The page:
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Pesticide Safety Education Program (PSEP)
Part of the Pesticide Management Education Program
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Cleaning Your Sprayer

Cleaning Your Sprayer

Old Spray Nozzles Never Die

Old spray nozzles never get replaced until they're lost. You should know that new nozzles will have different rates of delivery than your old ones. Consequently, all nozzles should be replaced at one time and the sprayer should then be calibrated.

Stainless steel nozzles last three-and-a-half times longer than aluminum, brass or plastic ones. But they also cost three times as much. So, the only advantage is that you don't have to change them as often. Hardened stainless steel, on the other hand, last 10-15 times as long and only cost 3.6 times as much. This type of nozzle, then, is the best buy for the money.

Sprayer Cleaning

Sprayers need to be cleaned to prevent corrosion, to prevent cross- contamination of pesticides or other materials, and to prevent crop injury. Trace amounts of one pesticide can react with another or carry-over to the next spraying, causing damage especially with herbicides. Long exposure with even small amounts of some pesticides can damage sprayer components, including stainless steel tips and fiberglass tanks.

No cleaning method is 100% foolproof. If you want to spray crops that are very susceptible to herbicide injury, such as vegetables, fruits or ornamental, it is recommended that two sprayers be used - one for herbicides only and one for all other pesticides. Careful cleaning will usually remove all but insignificant amounts of insecticides and fungicides.

Always try to end the day with an empty tank. Mix only what is needed for that day's jobs. Choose the washing area carefully. Avoid contamination of water supplies and injury to plants or animals. Don't make puddles that might be accessible to children, pets, farm animals or wildlife. Always flush with clean water and drain even if you plan to apply the same material the next day. Also, rinse the outside of the sprayer. The use of surfactants with pesticides, when compatible with your needs, will provide some cleaning action of the sprayer. Some pesticide combinations (especially if oil is used) may produce a putty-like paste ("buttering out") in the sprayer tank, and flushing with water after each load may prevent an accumulation. If water alone does not dissolve and remove the buildup, add Stoddard solvent, kerosene, or other low flammable solvent; allow paste to dissolve; then agitate and flush. Next, flush with detergent and finally with clean water.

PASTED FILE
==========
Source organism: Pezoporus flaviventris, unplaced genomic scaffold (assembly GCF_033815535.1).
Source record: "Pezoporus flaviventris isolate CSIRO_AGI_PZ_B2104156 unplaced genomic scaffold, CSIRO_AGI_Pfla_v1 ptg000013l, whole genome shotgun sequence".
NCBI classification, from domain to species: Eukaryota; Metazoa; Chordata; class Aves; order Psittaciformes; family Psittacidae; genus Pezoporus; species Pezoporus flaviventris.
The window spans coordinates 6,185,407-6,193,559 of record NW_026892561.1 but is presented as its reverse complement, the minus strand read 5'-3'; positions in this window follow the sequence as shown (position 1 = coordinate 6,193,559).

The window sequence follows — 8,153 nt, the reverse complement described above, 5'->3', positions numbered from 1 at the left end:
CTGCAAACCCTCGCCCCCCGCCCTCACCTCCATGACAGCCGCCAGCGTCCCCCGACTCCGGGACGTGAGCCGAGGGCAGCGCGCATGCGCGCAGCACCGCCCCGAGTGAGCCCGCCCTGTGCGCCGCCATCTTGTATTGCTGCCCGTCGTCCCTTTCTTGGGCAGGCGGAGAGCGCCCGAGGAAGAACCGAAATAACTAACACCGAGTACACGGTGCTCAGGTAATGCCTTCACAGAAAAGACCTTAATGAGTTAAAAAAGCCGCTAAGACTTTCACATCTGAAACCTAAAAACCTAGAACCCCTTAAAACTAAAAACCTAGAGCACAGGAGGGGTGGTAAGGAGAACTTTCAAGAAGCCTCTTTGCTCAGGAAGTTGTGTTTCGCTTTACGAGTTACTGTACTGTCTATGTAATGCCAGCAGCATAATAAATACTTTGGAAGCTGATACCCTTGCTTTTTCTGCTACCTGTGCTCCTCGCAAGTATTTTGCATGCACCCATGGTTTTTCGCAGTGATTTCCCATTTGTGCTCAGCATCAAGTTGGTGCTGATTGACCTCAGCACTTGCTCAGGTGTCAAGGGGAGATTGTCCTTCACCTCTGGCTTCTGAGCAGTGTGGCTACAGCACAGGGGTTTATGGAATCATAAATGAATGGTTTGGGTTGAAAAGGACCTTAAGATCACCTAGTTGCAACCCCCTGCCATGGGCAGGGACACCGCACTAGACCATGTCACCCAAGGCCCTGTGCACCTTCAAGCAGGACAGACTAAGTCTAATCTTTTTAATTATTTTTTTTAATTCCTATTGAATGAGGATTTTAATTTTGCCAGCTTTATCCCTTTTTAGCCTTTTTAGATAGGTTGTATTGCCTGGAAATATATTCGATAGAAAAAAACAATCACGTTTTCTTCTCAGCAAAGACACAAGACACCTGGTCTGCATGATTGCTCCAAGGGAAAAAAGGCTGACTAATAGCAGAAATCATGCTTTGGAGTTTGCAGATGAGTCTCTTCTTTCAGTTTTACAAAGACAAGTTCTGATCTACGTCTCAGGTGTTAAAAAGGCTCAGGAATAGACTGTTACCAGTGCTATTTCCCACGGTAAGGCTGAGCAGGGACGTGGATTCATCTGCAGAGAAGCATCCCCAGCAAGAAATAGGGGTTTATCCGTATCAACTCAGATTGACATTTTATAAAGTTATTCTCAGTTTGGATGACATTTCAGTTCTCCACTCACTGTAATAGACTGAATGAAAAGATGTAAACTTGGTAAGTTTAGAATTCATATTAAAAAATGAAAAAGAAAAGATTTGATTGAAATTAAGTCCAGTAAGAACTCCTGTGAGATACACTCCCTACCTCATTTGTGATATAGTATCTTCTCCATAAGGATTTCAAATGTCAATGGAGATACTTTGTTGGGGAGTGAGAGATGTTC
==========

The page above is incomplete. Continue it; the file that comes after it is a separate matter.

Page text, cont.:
Whenever you change pesticides or prior to storage, sprayers should be given a thorough cleaning with a cleaning solution. The solution used depends on the pesticide to be removed from the sprayer. Check the pesticide labels for cleaning instructions or see the table on the other side of this sheet for specific recommendations.

Cleaning Agents and Rates for Cleaning Sprayers

Pesticide Used 25 Gallons
Cleaning Solution
2.5 Gallons
Cleaning Solution
Hormone herbicides, ester form.(2,4-D, brush killers, MCPA) 1 Qt. household ammonia 1/2 cup household ammonia Thoroughly agitate small amount through system, and let remainder stand in sprayer overnight and rinse. Flush.
1 lb. washing soda (sal soda) 3 Tablespoons washing soda (sal soda) Same as above except let stand for at least 2 hours.
2 lb. trisodium phosphate 1/4 lb.trisodium phosphate Same as above except let stand for at least 2 hours.
1/2 lb. fine activated charcoal and 1/2 cup powder detergent* 2 Tablespoons fine activated charcoal and 1-2 oz. powder detergent Agitate, operate sprayer for 2 min., let remainder stand for 10 min., then flush through sprayer. Rinse.
Hormone herbicides, ester form. (2,4-D, brush killers, MCPA) 1 lb. washing soda (sal soda) + 1 gal kerosene + 1/4 lb. powder detergent* 4 oz. washing soda (sal soda) +1 1/2 cups kerosene + 1 Tablespoon powder detergent* Rinse inside of tank and flush small amount through system. Let stand at least 2 hours. Flush and rinse.
Other herbicides (atrazine, simazine, alachlor) 1/4 lb. powder detergent* 1 Tablespoon powder detergent* Rinse with clean water before and after using sudsy solution.
Insecticides**, fungicides 1/4 lb. powder detergent 1 Tablespoon powder detergent Agitate, flush and and/or rinse.

*Liquid detergent may be substituted for powder detergent; mix at rate to make a sudsy solution.

**Organophosphate and carbamate insecticides may be detoxified by adding household ammonia to the cleaning solution (1 qt./25 gallons or 1/2 cup/2.5 gallons).

From Donald Daum, Extension Ag Engineer, Penn State University.